Some never forgave them, though, for appearing in a TV spot, but it’s interesting now to see the Irish supergroup was, yet again, ahead of its time. Look no further than Feist and Wilco—the latter allowed Volkswagen to use cuts from its new album, “Sky Blue Sky,” in various commercials. And I would never have bought Feist’s record (“1 2 3 4” didn’t wow me that much) without hearing “My Moon Man” on a recent Verizon spot. I don’t know if Feist or Wilco took the money or not, but I can’t say I blame them for following in U2’s footsteps—they are in the business of selling records, and these commercials give them way more exposure than they ever would have gotten on their own. I admit hearing the Wilco songs on a car commercial is off-putting (I tend to switch them off), but I guess these are the times we live in. Listening to their respective albums, I don’t think of Feist or Jeff Tweedy as compromising any of their artistic integrity, and it’s not like the commercials splashed their names all over the screen (which U2 did, actually). It is no doubt a tricky line to walk, and will be an interesting trend to observe in the future.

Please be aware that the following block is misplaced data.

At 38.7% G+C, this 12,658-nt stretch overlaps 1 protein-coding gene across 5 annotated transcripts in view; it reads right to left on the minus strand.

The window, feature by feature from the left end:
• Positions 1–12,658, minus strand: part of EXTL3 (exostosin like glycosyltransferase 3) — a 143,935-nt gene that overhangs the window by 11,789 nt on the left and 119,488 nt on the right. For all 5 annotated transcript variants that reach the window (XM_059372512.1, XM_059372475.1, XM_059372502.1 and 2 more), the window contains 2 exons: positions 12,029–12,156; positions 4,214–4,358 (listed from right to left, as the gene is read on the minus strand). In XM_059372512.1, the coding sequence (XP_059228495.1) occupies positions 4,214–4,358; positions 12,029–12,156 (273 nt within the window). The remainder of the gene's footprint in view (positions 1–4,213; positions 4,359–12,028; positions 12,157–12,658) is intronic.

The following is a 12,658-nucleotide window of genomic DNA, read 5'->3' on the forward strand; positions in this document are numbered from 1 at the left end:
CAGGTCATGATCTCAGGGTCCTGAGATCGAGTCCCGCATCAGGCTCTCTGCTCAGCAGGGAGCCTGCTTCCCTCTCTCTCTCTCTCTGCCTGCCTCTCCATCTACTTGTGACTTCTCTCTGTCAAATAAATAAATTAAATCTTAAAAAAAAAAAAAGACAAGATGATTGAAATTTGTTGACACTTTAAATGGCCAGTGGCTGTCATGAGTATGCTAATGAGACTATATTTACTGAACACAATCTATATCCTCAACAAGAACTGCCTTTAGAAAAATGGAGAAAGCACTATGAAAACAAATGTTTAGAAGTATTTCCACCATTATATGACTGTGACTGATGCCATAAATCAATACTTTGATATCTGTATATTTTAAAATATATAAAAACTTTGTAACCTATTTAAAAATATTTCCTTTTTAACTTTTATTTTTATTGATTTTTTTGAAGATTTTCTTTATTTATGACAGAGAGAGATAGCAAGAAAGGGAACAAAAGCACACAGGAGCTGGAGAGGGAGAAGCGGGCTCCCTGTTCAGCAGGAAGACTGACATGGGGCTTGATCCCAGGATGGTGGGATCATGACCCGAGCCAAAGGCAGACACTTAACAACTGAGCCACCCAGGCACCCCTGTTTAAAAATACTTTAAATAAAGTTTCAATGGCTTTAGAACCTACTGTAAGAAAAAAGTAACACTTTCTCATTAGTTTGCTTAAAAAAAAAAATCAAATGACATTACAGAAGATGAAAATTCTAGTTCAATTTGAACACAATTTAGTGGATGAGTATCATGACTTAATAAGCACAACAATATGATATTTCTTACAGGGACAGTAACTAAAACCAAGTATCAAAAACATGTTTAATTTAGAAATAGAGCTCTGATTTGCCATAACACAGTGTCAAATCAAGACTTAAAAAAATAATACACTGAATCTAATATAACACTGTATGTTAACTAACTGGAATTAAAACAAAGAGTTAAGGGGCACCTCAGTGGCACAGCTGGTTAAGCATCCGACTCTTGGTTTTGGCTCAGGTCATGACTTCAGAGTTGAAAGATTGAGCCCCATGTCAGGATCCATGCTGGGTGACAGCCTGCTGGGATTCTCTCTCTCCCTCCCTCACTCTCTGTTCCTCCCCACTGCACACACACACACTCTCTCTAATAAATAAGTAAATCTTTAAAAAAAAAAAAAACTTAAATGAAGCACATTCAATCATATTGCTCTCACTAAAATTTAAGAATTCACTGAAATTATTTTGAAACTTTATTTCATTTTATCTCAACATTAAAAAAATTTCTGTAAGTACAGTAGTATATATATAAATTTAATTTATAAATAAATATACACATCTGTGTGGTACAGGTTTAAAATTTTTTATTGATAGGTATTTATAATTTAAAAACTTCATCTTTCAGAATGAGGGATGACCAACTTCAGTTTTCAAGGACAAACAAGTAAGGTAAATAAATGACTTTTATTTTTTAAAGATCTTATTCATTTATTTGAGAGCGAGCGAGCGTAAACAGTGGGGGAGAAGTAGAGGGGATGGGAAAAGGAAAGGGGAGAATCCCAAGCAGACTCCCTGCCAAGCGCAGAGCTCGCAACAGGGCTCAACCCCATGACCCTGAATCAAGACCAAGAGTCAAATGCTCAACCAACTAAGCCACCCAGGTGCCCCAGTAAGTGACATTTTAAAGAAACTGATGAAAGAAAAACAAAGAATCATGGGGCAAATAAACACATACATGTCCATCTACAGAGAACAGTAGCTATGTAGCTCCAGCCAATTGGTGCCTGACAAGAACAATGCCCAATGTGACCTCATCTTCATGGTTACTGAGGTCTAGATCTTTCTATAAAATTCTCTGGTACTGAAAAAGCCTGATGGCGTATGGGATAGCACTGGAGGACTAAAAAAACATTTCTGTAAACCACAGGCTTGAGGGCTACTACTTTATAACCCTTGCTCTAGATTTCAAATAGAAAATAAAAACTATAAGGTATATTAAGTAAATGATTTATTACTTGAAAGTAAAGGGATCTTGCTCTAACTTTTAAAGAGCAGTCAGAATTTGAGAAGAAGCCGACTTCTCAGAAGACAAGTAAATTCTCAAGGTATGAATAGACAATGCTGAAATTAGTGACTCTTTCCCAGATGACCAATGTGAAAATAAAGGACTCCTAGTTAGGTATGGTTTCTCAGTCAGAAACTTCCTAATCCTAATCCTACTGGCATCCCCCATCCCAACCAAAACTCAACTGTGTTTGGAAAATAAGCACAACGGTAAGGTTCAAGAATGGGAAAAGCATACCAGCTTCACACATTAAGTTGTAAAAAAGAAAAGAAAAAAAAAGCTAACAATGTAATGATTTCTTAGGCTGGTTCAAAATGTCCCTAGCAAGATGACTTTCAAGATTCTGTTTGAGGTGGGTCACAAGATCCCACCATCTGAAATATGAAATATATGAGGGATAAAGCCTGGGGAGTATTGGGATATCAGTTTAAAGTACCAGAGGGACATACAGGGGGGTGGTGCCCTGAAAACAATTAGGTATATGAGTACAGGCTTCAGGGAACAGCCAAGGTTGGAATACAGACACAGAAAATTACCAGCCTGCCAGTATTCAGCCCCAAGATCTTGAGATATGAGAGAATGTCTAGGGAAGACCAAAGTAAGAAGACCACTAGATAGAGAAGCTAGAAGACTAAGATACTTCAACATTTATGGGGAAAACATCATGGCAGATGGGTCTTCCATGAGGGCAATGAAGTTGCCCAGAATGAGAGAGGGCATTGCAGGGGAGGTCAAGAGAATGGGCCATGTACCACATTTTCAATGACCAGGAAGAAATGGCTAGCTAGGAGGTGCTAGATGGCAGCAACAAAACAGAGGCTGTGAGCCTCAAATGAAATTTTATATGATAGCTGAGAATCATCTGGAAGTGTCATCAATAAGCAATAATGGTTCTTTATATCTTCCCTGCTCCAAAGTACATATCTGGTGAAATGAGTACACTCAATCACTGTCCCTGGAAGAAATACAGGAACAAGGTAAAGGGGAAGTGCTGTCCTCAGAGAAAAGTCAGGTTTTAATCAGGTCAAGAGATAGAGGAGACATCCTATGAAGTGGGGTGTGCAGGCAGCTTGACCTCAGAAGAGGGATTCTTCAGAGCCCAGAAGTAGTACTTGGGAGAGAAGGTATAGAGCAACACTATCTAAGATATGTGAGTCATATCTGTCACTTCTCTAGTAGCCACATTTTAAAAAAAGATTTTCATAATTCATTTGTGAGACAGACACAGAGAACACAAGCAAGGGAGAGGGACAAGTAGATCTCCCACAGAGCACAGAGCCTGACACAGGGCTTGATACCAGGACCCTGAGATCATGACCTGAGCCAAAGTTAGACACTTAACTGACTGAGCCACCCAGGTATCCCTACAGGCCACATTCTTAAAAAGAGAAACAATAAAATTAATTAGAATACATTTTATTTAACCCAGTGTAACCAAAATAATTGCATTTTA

Anyway, back to “The Reminder”: I give it a B+
The Gaslight Anthem, ‘Sink or Swim’
I don’t actually buy much music from iTunes (other than hard-to-find b-sides, for which the online provider is brilliant). But the digital store does play a very important role in my musical decisions, as I constantly use its 30-second preview feature when investigating potential purchases. This isn’t a full-proof method, of course—sometimes those 30 seconds can sound better than the band actually is, and other times it’s not nearly enough to get an adequate sense of a band.
And then there are those times when I know I’m buying the album from the first five seconds.
Such was the case with The Gaslight Anthem, a New Jersey punk/rock band I’d never heard of until it was recommended to me earlier this summer. It only took the first few bars of opening track “Boomboxes and Dictionaries” to know I was buying this record. When I finally got to hear the entire thing, it didn’t disappoint.